Super Powers and Magic in Christian Fiction

On Tuesday we took a look at Heather Rhodes, a main character from my Black Earth series. Today we’ll take a look at one of the themes surrounding Heather – super powers. Or magic. They both kind of go hand in hand, because both seem to have origins in the mysterious or impossible, and both give one the ability to use these powers for good or for evil.

The Bible is very clear about God’s stance against divination, witchcraft, or sorcery, but the Bible also promotes the gifts of the Spirit. I’m not promoting divination or sorcery. I’m not promoting witchcraft or other satanic taps into the spiritual realm. But what if instead of just spiritual gifts – such as love, peace, paticence, kindness, etc – God granted humans special powers, almost magical in nature, both to defend from and attack the forces of evil? It’s an interesting concept that can easily be explored within the boundaries of fiction.

When I was growing up, magic was heavily frowned upon in all forms of entertainment. Magic was, by default, assumed to originate from Satan himself. Mirrors were evil portals that stole people’s souls, magic wands were the devil’s utensils, and viewing anything to do with witchcraft had the uncanny ability of turning viewers into witches or warlocks themselves. Now, it’s true that much of the magic I experienced through screen or books growing up did have strong elements of witchcraft and the occult, which is clearly in opposition with Christianity.

Our culture has changed somewhat since those days, though. Harry Potter brought the theme of magic into a more innocent  and dazzling realm, showing how magic could be used against the forces of evil as well as originating from them. Although if one stretched it, one could find minor themes of occultism in the Harry Potter films. That’s probably one reason why everyone went up in arms over the movies when they first come out, because young folk can’t always discern between fantasy and reality. But the themes weren’t strong enough to cause kids to go out and begin chanting to the devil to have him grant them special incantations.

In the same token, super powers have grown wildly popular with the slew of super hero movies that have graced the screen and comic book shelves in recent years. Maybe there’s just a feeling of heroism going around lately. Strangely enough, super powers were never frowned upon the same way magic was while I was growing up. Maybe there’s just something more innocent about a man in a cape flying through the air, shooting lasers out of his eyes than there is with a decrepit old woman sailing around on a broomstick shooting magic beams from her wooden stick.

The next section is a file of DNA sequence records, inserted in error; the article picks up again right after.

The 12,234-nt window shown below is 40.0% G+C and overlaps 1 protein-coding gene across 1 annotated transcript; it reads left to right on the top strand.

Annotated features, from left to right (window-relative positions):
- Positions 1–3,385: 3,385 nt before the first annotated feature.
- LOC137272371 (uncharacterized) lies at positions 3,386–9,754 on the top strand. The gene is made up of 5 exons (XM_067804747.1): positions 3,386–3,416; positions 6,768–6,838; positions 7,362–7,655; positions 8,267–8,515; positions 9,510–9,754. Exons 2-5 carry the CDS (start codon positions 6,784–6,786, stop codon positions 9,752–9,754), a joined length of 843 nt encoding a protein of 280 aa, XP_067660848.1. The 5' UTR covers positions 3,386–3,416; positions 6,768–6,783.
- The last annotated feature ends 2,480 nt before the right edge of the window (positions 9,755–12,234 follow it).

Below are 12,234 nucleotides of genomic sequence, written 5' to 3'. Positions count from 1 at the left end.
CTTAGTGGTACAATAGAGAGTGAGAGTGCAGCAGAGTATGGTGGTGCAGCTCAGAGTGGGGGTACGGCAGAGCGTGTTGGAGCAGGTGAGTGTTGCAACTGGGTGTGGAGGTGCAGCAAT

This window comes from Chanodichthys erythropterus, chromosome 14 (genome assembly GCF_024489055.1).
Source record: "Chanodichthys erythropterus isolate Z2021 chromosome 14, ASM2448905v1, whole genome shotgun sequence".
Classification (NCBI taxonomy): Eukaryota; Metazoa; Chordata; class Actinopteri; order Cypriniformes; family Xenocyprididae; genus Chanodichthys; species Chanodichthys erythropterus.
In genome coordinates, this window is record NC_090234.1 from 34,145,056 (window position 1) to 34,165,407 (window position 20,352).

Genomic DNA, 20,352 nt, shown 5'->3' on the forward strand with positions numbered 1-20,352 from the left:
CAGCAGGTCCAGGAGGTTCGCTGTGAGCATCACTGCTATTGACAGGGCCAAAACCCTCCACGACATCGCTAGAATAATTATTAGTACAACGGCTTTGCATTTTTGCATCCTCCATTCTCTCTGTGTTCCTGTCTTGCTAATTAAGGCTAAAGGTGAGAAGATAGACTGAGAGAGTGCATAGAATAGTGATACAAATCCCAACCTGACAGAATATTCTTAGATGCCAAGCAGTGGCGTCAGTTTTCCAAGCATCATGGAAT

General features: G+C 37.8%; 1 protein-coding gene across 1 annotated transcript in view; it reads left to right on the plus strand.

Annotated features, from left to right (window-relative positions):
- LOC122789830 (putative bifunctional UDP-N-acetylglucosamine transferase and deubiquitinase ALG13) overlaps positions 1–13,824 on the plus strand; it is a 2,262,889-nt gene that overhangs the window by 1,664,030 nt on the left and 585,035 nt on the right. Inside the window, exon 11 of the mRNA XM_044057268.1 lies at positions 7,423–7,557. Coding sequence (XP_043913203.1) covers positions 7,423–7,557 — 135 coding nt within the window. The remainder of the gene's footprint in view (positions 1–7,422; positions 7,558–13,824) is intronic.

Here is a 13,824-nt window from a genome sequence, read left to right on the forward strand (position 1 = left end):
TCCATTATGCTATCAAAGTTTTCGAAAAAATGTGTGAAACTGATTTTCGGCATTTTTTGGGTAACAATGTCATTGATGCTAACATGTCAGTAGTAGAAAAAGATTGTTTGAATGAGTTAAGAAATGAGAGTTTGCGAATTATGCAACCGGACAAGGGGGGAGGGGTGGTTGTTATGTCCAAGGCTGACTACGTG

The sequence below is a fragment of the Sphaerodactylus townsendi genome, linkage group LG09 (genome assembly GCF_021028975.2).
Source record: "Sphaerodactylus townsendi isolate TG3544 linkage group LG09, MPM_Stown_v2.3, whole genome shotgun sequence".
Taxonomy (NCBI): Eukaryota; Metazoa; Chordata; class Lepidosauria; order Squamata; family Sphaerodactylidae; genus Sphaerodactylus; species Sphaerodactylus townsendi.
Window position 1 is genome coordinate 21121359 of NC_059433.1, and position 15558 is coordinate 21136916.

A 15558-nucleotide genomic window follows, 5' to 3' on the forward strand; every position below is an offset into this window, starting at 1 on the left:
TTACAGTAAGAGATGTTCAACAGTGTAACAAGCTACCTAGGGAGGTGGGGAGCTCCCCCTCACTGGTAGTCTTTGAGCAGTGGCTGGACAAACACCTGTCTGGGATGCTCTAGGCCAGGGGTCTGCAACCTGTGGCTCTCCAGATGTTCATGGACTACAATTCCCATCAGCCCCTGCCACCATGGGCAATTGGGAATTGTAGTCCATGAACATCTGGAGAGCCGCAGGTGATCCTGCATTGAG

In End of the Innocence, the first novel in my Black Earth series, Heather Rhodes realizes she has the ability to create a shield or barrier made of light. She questions this ability at first, wondering if it is something Satan has granted her. Little does she know it is a gift bestowed upon her as a Wedge, triggered when she hit puberty, the time when all Wedge gifts become apparent. Later in the series, it is revealed that Wedges believe their powers are bestowed upon them by the Ravencroune, a sort of deity among Wedges, when in fact it is God who has bestowed the gifts upon them and the Ravencroune is simply a mortal worshiped for her martyr death.

Throughout the series, Heather uses her light shield to protect herself, her friends, and other innocents from Legion’s dark attacks. She uses the power for good. But what if she were to use it for evil? What if she were to use the gift for other means – either to protect evil minions, or protect herself after committing heinous crimes? What if she could find a way to use the light shield to harm others?

The parallel here is that God has given everyone specific gifts. Yes, He doles out and cultivates fruits of the Spirit, but He also gives us gifts. The gift of writing, of eloquent speech, of technical prowess. Some of these things come naturally to us, others are traits or skills that we have to work harder to perfect, but benefit us and others in the long run. Translating gifts to fiction and terming them as powers or magic isn’t too much of a stretch.

And each character is given the choice to use these powers for good or evil, just as each of us are given gifts to use for the Kingdom, ourselves, or the powers of darkness. It takes discernment to look at something and decide if it has origination in darkness or light. I already discussed something close to this in my post about entertainment and exploring great movies for the themes they present, even if they might have content questionable to Christian prudes.

In fiction though, I think magic and super powers and the like can be conveyed in a meaningful and responsible way that portrays evil for what it is, good for what it is, and fantasy elements for what they are.

I was going to add Heather’s profile to the Compendium on Friday, but I’m a little behind on my design goals, and the Compendium’s new look won’t be ready until next week. So her profile will go up sometime next week. I’m also going to be running a side series next week that explores the last 7 years of my NaNoWriMo adventures. Each of 7 posts will explore the projects I did for NaNo each year and maybe give some hints as to where these projects fit into my writing portfolio in the future.


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